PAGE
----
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Friday, August 9, 2013

Chermoula, a Middle Eastern Chimichurri

Chermoula is a North African mix with some similarity to Ras el Hanout. However, I would tend to equate chermoula as used traditionally in North Africa with the Argentine beef accompaniment Chimichurri since I think it is best used as a ‘wet’ mix with lemon juice and fresh parsley and cilantro, much like the Argentine condiment. The aroma from the chermoula is often used to invigorate ‘bland’ fish or other meats and can easily be used as a rub for meat or vegetables, especially cooked slowly on the grill or on the stove top. It could also be used as a very effective marinade with lemon juice or used dry as a rub to bring out the flavor of any meat or fish.

Since the Argentine Chimichurri is generally used as a cold accompaniment to grilled beef in Argentina, I decided that if I used chermoula in a similar way, it would have more effect than just using it as a seasoning in the dish itself. In order to get the full effect of the spice mix, I decided to use fresh parsley, cilantro and olive oil. I also decided I needed an acid-based liquid to bring out the full effect of the spices so I added lemon juice, but no doubt lime or pineapple would work just as well with likely different flavors that would work well work with different foods.

In order to maintain the middle-eastern feel of the mix, I decided to use it as a condiment to a cooked tagine. I prepared the Chermoula by simply mixing the mix with lemon juice and olive oil and whizzing it in a food processor with a good handful of parsley and the same amount of cilantro.

With the chermoula marinating in the fridge to keep it cool, I prepared the tagine using a clay Moroccan tagine with a conical top. First I heated a table spoon of olive oil in the tagine and added a Moroccan harissa seasoning mix to the oil. After heating it for one minute, I added fresh ginger and garlic, mixing it together with the oil and the mix. Then I added onion, chopped, and fried until it is soft but not quite browned. Add one can of garbanzo beans (chick peas), juice an’ all and mix the spices into the beans. Add small zucchini, halved lengthways and halved yellow tomatoes then throw on a handful of pomegranate seeds and pistachios and a surreptitious drop of orange petal water that just ‘happened’ to be in the fridge. Arrange to form a 'pyramid' shape in order to fully utilize the conical shape of the tagine's lid and slow cook for an hour.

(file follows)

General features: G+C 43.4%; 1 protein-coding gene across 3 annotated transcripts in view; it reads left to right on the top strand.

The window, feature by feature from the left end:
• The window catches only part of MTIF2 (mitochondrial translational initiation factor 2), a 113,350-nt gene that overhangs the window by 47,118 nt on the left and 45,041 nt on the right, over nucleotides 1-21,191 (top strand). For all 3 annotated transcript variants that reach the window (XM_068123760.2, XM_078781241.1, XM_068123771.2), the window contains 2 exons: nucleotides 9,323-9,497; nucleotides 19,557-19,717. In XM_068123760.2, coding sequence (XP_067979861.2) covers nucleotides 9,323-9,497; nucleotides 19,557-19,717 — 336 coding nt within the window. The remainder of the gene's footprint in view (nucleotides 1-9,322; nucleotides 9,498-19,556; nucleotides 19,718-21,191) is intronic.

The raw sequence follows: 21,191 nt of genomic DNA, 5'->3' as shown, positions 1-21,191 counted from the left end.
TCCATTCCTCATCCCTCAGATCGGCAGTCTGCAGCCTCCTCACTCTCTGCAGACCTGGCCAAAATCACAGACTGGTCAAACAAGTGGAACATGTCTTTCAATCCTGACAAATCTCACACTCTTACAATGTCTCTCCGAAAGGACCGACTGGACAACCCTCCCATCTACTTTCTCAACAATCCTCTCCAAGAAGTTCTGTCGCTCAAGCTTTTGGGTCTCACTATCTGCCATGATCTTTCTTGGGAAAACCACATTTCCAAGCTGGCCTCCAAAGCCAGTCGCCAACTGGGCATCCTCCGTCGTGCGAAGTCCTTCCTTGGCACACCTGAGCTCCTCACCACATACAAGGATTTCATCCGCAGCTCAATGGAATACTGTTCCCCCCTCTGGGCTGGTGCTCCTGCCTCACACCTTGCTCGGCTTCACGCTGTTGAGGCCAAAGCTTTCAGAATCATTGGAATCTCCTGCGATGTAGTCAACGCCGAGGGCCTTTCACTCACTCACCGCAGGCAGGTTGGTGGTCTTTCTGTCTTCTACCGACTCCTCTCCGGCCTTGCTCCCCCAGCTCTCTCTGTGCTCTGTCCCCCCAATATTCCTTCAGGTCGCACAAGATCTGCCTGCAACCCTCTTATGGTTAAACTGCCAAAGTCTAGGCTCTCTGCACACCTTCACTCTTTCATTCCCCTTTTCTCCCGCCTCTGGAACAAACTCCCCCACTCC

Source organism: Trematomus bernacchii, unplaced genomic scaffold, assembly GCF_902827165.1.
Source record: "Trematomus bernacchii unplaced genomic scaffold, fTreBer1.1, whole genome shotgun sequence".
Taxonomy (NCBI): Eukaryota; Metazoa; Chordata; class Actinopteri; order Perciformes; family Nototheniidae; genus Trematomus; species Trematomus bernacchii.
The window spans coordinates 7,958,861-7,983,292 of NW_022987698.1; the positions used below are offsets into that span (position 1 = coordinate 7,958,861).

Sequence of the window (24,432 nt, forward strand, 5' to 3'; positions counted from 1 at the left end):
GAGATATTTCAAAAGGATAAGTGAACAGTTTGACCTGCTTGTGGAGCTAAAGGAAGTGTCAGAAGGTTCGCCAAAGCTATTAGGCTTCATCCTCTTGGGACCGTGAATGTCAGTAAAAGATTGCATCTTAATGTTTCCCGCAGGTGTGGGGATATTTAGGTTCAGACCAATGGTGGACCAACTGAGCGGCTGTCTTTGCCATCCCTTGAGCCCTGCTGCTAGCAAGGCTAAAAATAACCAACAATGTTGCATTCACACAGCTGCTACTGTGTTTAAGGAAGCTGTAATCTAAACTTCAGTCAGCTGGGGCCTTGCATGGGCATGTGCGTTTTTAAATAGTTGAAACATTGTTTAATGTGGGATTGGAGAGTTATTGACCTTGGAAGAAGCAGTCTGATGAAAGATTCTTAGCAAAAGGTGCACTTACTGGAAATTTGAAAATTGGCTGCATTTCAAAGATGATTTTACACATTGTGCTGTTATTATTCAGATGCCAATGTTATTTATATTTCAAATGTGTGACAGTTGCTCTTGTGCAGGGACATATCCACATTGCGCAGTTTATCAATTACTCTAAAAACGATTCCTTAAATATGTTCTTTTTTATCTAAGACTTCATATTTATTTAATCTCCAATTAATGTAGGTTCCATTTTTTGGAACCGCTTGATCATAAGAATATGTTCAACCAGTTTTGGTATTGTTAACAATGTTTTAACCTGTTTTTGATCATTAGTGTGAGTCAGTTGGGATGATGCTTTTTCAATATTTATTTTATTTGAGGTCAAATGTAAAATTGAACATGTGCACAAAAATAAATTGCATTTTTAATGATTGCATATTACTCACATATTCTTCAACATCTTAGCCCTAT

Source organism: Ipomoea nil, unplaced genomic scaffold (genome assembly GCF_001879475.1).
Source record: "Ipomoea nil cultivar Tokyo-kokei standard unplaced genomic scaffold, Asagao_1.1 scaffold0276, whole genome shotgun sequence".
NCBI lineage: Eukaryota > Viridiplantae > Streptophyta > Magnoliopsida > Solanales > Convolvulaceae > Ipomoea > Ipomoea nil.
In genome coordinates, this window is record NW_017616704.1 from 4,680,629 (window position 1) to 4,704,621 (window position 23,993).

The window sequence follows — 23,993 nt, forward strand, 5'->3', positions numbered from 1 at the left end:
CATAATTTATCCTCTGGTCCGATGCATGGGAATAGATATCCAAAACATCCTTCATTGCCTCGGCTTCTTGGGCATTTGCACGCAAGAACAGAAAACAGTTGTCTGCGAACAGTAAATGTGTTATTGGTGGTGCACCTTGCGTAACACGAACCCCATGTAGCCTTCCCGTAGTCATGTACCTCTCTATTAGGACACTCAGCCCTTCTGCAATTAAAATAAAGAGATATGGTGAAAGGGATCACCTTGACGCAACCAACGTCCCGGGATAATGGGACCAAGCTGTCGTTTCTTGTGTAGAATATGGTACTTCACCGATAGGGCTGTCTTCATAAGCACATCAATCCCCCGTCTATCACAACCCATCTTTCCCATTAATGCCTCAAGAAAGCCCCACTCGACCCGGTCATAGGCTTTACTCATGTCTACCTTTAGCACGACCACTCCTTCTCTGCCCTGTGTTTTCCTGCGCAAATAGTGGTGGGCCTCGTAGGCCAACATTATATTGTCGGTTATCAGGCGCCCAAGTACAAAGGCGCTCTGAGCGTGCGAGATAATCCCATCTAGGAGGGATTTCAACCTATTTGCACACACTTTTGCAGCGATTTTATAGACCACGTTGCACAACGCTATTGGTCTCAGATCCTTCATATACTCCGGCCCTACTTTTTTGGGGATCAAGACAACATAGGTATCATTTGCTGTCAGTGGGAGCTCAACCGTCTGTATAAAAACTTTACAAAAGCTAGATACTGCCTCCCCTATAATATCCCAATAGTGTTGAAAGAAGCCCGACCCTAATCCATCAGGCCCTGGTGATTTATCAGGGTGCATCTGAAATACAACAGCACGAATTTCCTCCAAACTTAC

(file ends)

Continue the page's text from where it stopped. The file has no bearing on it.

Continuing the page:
Serve over quinoa or couscous.

Add cold chermoula over the dish.


  1. What were the exact measurements for the chermoula mix that you made above -- this looks great and I want to try making it

  2. Comment from Tim:

    Equal amounts of parsley and cilantro - I think I used around a handful - roughly half a cup of both.

    Juice of one lemon, more depending on your taste but for the amount of herbs, that should be enough. Needs to be mixed WELL with the herbs so every bit of 'green' is covered in lemon juice.

    For this amount of herb mix, try 1.5 to 2 tablespoons of chermoula mix. The mix should be put through a mixer to make it fine. Add a little olive oil to ensure it stays moist.I may have used more after tasting since I like it spicy but that should get a nice chemical reaction with the lemon and greens. If it marinates for an hour, it will mix the tastes of the herbs, lemon and spices. I thought adding nuts (walnuts?) to the final product after its been marinading would really enhance it too.